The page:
Persona Cracked is a series that explores the intersection of artists, their work, and social media. My next guest, Joseph Hurtgen, holds a PhD in English Literature and is the author of several books, including Tower Defender, The Archive Incarnate, Sherman: a Novel, and tae kwon GO. He writes science fiction analysis on his blog, Rapid Transmission and is a writer and editor for New Rural, a slow web project devoted to exploring the intersection of global culture with rural life. Hurtgen lives in Campbellsville, Kentucky with his wife Rebecca, daughter Frances, and son, Ira. This interview focuses on Hurtgen’s first novel, Tower Defender (2017).
I was carried away by the big ideas, humor, pop culture, history, music, and philosophy referenced in Tower Defender, but that’s just me summarizing my overall impressions of your first novel. What do you think this book offers that is unique to the pantheon of science fiction?
Yeah, you’re onto it. It’s this great mix of ideas mostly in the humanities, but what holds them together is Michel Foucault’s ideas from Society Must be Defended that war has become the basis for all institutions of power over the last several centuries. That’s part of the reason why the title of my book has the word defender/defense in it. There’s also a kind of lesser video game subgenre called tower defense where you have to defend something from attack. The irony in the novel being that the heroes are actually the ones making the attack. But I was playing with an idea that goes beyond considering the significance of war to society. War is at the center for the individual too. We define ourselves by defending our space, defending our identity. Sometimes we can do that by merely working or communicating and other times we have to put up our fists and stand our ground. Larger society is a reflection and multiplication of what goes on at the individual level. The tower must be defended, but it also must be attacked. And why is this? It is because humans are animals. We’re frightened. We’re backed into a corner and ready to claw our way to safety.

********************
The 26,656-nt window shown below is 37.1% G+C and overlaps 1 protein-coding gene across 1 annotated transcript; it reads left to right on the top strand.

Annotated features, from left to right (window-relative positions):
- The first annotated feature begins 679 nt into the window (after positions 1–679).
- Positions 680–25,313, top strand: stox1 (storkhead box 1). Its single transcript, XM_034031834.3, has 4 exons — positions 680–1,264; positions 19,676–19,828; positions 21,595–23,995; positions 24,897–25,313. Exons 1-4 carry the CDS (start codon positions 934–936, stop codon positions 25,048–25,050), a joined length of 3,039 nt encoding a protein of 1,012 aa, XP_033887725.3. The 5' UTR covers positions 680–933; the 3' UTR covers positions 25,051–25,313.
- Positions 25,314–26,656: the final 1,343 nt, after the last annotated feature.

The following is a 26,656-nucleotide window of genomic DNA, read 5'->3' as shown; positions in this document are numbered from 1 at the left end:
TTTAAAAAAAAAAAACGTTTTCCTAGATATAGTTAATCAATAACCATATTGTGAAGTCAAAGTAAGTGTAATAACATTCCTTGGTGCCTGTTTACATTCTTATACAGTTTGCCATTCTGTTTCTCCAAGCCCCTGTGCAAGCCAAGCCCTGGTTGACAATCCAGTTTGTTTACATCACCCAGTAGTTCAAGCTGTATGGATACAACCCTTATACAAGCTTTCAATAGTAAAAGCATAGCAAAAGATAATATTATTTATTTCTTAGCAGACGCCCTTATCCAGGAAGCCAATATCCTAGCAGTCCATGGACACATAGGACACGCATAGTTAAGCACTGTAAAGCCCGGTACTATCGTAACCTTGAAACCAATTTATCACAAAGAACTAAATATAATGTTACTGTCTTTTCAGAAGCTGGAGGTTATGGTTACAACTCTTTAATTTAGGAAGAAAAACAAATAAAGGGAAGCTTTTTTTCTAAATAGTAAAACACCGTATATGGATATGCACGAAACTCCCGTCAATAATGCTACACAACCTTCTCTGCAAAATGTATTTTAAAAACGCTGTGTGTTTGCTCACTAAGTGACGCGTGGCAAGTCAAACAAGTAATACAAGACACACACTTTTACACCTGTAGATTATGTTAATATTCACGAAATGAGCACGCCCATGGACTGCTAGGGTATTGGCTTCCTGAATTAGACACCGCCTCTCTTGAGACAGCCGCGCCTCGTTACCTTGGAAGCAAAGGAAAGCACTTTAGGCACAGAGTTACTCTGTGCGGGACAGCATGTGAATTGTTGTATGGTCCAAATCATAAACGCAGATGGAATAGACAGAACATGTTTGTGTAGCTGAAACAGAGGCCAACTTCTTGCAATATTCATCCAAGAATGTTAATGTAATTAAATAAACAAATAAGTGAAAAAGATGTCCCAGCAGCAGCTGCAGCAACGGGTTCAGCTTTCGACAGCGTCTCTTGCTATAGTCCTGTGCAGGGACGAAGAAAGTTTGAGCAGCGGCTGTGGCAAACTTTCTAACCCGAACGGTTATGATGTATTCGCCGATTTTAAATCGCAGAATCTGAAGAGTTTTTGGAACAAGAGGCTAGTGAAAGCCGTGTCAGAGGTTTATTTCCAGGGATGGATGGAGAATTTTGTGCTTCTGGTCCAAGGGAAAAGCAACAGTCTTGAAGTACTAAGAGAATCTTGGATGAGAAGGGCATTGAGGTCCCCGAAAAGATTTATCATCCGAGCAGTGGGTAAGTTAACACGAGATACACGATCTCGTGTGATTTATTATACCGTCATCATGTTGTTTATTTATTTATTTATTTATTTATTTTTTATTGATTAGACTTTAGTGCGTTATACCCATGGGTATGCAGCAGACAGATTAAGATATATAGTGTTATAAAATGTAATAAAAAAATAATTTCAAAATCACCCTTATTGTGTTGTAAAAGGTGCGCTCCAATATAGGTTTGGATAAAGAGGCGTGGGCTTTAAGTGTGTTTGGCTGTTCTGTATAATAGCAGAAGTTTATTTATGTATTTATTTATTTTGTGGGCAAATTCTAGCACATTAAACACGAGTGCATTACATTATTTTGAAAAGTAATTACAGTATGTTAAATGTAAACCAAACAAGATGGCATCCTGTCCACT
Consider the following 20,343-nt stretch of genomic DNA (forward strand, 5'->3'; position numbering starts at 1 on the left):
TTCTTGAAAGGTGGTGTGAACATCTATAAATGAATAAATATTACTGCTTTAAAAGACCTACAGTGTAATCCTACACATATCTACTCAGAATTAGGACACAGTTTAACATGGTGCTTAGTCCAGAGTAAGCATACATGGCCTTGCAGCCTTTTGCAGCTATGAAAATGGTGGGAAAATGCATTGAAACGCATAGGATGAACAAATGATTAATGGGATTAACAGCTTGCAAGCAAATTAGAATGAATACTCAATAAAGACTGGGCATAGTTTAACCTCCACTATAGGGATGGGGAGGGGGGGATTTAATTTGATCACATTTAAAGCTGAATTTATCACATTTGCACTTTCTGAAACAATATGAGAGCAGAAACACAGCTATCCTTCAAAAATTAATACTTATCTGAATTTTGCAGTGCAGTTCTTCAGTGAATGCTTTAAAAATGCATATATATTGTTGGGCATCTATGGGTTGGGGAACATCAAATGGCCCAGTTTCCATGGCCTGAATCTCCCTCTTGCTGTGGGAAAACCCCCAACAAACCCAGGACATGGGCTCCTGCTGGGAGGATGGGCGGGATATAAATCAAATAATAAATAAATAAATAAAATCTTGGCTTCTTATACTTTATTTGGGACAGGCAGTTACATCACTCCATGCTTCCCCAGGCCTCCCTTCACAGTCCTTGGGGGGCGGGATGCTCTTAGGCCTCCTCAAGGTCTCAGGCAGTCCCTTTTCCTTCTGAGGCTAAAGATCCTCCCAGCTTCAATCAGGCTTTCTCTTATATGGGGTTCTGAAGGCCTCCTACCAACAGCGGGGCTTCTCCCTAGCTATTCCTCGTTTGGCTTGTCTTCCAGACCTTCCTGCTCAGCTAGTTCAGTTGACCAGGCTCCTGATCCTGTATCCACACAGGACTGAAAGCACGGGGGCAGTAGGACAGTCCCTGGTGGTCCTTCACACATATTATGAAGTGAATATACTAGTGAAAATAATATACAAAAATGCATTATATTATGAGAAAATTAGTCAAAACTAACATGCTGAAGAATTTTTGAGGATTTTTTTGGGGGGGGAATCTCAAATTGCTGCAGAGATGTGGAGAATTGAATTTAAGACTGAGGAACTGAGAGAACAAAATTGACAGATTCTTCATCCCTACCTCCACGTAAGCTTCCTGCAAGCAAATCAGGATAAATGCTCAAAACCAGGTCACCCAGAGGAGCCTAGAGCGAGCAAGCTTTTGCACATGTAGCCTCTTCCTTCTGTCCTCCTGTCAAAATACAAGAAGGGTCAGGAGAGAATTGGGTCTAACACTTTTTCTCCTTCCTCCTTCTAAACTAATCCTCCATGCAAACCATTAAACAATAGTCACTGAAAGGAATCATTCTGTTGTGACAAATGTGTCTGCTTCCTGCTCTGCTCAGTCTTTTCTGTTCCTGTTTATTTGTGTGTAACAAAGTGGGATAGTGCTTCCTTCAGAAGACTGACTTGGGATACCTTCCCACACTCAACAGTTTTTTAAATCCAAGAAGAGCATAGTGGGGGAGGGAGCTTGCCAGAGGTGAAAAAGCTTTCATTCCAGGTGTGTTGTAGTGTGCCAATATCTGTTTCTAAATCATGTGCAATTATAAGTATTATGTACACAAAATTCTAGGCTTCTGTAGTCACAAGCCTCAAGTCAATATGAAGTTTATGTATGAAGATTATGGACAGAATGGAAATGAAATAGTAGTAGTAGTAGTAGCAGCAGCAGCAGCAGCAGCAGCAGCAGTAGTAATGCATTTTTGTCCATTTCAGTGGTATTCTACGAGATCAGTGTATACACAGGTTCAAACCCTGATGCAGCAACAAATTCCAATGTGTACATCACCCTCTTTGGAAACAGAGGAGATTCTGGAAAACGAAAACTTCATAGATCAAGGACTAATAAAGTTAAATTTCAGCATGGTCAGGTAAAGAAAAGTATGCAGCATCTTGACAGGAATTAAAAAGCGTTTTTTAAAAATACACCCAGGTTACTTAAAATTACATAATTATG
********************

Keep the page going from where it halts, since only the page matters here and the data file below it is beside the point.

The first third of Tower Defender takes place inside a rehabilitation unit for people whose language capacity has been surgically diminished to help them ‘cope’ from a traumatic event. What is the theoretical basis, in fact or otherwise, regarding such ‘treatment?’ What inspired your use of this procedure in the story, and what purpose might it serve, besides a plot point?
If you look into the history of treatment for especially those on the fringe of society, especially those suffering from madness, you find a lot of techniques that amount to an attempt to erase personality, memory, and even consciousness: medications that tamp down the emotional and psychosocial aspects of personhood; electroshock therapy to jostle a person into alignment with social perceived norms; and the granddaddy of them all, lobotomy, to simulate aphasia. The lobotomy splits apart the rational from the creative, essentially a surgical disintegration of personality. A lot of these practices have ended, but there’s still a quest to separate the unacceptable self from a self that could properly integrate into society. The term I use for the “therapeutic” procedure in Tower Defender is sort of made up and also sort of French: parole. This term simultaneously evokes the French term for language and a disciplinarian term: to receive parole, to be let go. But if you’re deparoled, that’s a removal of language and simultaneous entry into/beginning of disciplinary measures. Philosophers like to talk about the origin of thinking. Can we think without the grammar and logic of language or does thinking naturally give rise to the logic of grammar and language? I think the answer is obvious enough. If you go back far enough in history you get to a point where Latin doesn’t exist, Greek doesn’t exist and you have protolanguage. Where did that language come from? Someone had to think some thoughts without the benefits of language to articulate them. Somebody had to make some sounds and point to a rock and have their community agree that you’re pointing at a rock. From there you can have an explosion of thinking and communicating. Within the greater concept of the book, if the tower is the mind and you’re defending it, then maybe you’re interested in going through some sort of therapy that could strip trauma away and let you start fresh. Who wouldn’t want to go back to the tabula rasa, that ideal that humans begin in a state of natural innocence, everything sweetness and light. But I attack that idea in the book with a character like Vitaly who enters into therapy as a drug addict and comes out of therapy as a drug addict. You can use language to assess your situation. Removing language wouldn’t naturally fix problems, just like putting someone through electroshock therapy will never shock them into perfection.